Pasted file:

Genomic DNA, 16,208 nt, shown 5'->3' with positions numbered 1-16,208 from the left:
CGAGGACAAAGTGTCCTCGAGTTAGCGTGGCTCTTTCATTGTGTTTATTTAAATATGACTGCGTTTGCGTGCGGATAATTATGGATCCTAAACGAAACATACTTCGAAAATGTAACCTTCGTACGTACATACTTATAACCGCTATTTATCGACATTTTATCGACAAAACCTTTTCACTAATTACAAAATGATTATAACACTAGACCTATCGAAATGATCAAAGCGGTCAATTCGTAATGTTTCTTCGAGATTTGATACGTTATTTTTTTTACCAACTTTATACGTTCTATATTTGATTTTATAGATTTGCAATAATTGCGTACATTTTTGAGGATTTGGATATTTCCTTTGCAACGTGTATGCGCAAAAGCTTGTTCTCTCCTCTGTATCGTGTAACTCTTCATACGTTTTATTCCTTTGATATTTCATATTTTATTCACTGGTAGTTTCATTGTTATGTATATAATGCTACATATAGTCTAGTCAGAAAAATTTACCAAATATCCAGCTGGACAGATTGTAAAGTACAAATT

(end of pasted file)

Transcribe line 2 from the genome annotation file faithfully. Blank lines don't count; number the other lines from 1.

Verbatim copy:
CGAGGACAAAGTGTCCTCGAGTTAGCGTGGCTCTTTCATTGTGTTTATTTAAATATGACTGCGTTTGCGTGCGGATAATTATGGATCCTAAACGAAACATACTTCGAAAATGTAACCTTCGTACGTACATACTTATAACCGCTATTTATCGACATTTTATCGACAAAACCTTTTCACTAATTACAAAATGATTATAACACTAGACCTATCGAAATGATCAAAGCGGTCAATTCGTAATGTTTCTTCGAGATTTGATACGTTATTTTTTTTACCAACTTTATACGTTCTATATTTGATTTTATAGATTTGCAATAATTGCGTACATTTTTGAGGATTTGGATATTTCCTTTGCAACGTGTATGCGCAAAAGCTTGTTCTCTCCTCTGTATCGTGTAACTCTTCATACGTTTTATTCCTTTGATATTTCATATTTTATTCACTGGTAGTTTCATTGTTATGTATATAATGCTACATATAGTCTAGTCAGAAAAATTTACCAAATATCCAGCTGGACAGATTGTAAAGTACAAATT